Managing finances with your partner is an important aspect of your relationship.
While the status and longevity of your relationship will surely affect how you approach this, talking about money with your partner is key to success in your relationship. I’ve developed a few questions you should ask both yourself and your partner in determining financial compatibility.
Of course, money is not the most important thing in a relationship. But if you don’t talk about it enough, it will catch up to you in unexpected ways.
Have you developed debt repayment strategies?
It is important to be aware of your partner’s debts in order to understand their financial stressors and decision-making processes. Oftentimes we shy away from discussing our financial woes because we are embarrassed and have this idea in our heads that our debt sum is otherworldly. But, you are surely not alone in this.
According to a 2017 study, Canadians owe $1.71 for every $1.00 earned. A.K.A you are NOT the only one with racked up debt. In fact, 1 in 3 people are carrying over $50, 000 in debt.
If your relationship is going to be long term, there are always chances that their debt will become a part of your personal finances. Because of this, it is important that you’re open in not only discussing debt, but plans for debt repayment.
Knowing that you and your partner are aware of your debts and are on a dedicated path to repaying them, not only shows that you can keep your personal financial house in order, but that you take your finances seriously.
Compare methods for debt repayment with your partner in a non-judgmental way.
And remember as individuals your methods may vary slightly depending on your personal lifestyle and wealth. But what is most important is that neither of you is letting your debt sit stagnant without plans to manage it.
What do you expect from a partner financially?
This conversation can be very enlightening for a couple. What, if anything, do you expect from a partner financially? This will, of course, vary depending on a variety of factors. But it is important that you talk openly about this to ensure you’re both on the same page.
Whether it be a 50/50 split of your expenses, shared finances based on comparative incomes, or your own unique shared budget, this discussion is essential. If the two of you can’t meet each other’s expectations for shared finances, you might not be financially compatible.
This article delves into a few options in starting a shared financial journey, should that be right for you and your partner: How To Share Finances With Your Partner
Joint accounts are a great option for couples!
If both of you are interested in combining your finances on a more “official” level, joint accounts are at your service. Managing a joint account is no small feat. But, it can definitely be worth it if you and your partner want to take a step toward managing money together.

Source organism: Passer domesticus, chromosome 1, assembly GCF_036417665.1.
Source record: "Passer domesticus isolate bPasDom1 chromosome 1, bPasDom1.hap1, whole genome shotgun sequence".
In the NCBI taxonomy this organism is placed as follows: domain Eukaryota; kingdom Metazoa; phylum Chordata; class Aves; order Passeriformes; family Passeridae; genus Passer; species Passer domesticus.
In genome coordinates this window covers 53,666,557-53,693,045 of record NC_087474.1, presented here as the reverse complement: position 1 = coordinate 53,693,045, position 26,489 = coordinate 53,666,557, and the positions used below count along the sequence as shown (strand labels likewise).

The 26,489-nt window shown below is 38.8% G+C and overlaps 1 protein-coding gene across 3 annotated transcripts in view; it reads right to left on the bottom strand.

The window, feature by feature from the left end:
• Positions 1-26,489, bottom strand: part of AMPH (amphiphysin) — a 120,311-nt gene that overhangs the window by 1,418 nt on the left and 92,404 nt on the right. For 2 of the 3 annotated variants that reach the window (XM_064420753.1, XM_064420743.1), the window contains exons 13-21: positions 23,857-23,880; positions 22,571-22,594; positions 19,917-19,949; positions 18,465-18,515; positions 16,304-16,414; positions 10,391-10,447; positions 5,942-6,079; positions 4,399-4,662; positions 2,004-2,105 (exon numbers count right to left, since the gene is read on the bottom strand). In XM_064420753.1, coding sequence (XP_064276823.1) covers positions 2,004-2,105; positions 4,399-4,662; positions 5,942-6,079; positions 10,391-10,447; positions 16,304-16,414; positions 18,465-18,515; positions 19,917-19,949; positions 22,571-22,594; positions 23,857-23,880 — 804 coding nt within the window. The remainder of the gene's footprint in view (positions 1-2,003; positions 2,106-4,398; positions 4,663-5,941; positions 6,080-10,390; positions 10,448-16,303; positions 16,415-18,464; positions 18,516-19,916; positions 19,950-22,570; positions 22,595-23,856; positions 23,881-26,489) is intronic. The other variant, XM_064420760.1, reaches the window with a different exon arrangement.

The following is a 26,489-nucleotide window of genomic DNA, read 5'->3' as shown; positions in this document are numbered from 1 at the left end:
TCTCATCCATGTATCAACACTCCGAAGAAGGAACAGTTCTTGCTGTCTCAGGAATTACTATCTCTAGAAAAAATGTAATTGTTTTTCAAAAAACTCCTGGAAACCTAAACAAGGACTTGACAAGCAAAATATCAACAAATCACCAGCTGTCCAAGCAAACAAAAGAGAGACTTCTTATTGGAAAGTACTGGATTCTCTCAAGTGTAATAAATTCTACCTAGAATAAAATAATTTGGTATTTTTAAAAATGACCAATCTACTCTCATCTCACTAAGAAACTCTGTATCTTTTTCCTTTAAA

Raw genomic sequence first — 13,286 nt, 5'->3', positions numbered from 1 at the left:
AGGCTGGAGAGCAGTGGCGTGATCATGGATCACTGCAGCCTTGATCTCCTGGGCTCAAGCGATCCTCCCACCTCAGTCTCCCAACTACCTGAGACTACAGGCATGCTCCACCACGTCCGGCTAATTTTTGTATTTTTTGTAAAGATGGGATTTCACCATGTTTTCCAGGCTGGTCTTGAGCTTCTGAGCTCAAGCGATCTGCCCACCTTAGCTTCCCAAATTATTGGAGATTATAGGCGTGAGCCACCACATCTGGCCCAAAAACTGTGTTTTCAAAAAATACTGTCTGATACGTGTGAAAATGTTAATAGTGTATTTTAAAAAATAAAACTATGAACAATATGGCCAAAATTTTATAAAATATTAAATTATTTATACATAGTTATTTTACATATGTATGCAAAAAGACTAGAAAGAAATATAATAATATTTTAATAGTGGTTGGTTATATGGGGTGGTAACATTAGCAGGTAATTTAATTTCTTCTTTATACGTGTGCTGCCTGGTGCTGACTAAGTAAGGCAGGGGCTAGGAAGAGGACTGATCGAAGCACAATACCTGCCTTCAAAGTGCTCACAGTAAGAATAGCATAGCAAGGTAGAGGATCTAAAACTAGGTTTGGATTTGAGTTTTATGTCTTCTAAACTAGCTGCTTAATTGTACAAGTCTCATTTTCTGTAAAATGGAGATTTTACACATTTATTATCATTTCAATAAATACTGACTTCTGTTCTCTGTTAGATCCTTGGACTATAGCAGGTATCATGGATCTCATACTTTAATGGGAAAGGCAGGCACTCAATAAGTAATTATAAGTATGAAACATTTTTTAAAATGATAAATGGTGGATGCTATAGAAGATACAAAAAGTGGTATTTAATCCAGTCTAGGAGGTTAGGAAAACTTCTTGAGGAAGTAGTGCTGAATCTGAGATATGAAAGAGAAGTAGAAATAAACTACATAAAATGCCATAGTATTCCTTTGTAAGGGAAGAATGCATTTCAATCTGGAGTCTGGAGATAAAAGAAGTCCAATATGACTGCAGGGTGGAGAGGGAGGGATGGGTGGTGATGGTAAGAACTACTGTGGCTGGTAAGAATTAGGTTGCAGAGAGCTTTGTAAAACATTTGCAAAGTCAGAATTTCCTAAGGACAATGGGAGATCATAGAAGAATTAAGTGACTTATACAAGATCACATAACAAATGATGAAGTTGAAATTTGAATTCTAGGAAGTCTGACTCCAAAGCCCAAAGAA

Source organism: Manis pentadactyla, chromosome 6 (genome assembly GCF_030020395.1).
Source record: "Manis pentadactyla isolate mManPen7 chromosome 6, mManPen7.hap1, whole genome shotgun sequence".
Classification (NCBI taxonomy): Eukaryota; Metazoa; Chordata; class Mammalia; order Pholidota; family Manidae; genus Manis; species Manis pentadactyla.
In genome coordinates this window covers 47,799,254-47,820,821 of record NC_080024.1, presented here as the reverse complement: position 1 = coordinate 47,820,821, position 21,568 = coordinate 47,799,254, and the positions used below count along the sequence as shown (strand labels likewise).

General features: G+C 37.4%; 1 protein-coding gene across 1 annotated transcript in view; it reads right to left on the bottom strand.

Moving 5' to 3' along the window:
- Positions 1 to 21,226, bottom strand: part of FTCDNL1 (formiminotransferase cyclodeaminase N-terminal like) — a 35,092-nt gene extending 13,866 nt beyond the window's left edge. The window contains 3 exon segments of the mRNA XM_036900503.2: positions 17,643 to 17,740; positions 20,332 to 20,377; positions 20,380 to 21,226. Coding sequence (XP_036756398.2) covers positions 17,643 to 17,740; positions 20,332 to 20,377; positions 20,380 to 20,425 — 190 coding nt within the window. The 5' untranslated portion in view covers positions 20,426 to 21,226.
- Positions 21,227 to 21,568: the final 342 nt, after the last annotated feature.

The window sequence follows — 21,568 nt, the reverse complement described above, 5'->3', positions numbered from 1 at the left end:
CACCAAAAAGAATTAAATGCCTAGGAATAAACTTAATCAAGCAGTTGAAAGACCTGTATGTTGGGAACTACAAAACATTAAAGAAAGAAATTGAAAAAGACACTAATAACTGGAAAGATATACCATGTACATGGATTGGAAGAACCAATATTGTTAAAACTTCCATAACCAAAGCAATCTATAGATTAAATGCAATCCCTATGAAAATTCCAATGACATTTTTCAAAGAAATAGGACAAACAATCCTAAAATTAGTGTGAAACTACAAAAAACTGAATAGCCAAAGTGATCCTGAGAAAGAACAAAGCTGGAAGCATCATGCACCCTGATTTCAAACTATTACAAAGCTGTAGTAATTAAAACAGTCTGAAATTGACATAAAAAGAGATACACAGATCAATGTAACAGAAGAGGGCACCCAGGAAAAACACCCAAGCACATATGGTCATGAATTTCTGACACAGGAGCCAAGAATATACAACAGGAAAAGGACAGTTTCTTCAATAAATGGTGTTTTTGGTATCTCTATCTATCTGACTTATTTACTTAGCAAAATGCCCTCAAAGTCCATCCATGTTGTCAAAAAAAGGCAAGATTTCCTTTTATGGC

What are your financial priorities and goals?
It is important to think about your financial future when managing your financial present. Identifying financial goals and sharing them with your partner is important for both of you. It will likely determine where you’re both headed in your life and career, and establish some of your priorities.
Your socioeconomic background and/or your financial politics might also affect your financial priorities. If you and your partner butt heads over wealth inequality, you might not be financially compatible.
Maybe send your partner this article and see what the consequent conversation entails.
So, how did my partner and I start talking about money together?
We’ve always been aware of each other’s workload and changes in careers. Also, lots of things can happen to your finances and income within one year and we’ve been present in each other’s lives to witness it. Truthfully, keeping each other in the loop about our money successes and failures helped us both build and maintain an unfiltered conversation about our finances.
As our relationship has grown, our money conversations have grown
For the first few months of us dating we’d usually alternate on paying for more pricey dates, like dinner and museums, on the off chance that we weren’t having a lazy movie night in. We both knew we had short and long term savings goals, and an acute awareness of our debts.
In the summer, we were on a break from our university classes and working more hours because of it. This meant we could start splitting costs of things we shared together more intentionally, while also being aware of our date night spending. When we decided to move in together we created a budget that would have us splitting the cost of rent, internet, and groceries.
Knowing each other’s debts helped
The open conversations about our debt made way for non-judgmental money discussions. It also helps us to know when either of us should offer to take on more financial responsibility depending on the situation the other is in.
Relationships are a chance for growth
While I’ll always prioritize growth that comes from within myself, I have to recognize that relationships are a learning experience. But discussions such as those surrounding finances are just another lesson. And it is vital to experience these lessons and work toward your financial future.
If your partner is going to be a part of your life long-term, you should absolutely be considering how you work together financially. All in all, finances and relationships can be hard to navigate together. But as long as you keep the money conversations flowing, you’re both likely to end up in the financial space you aspire to.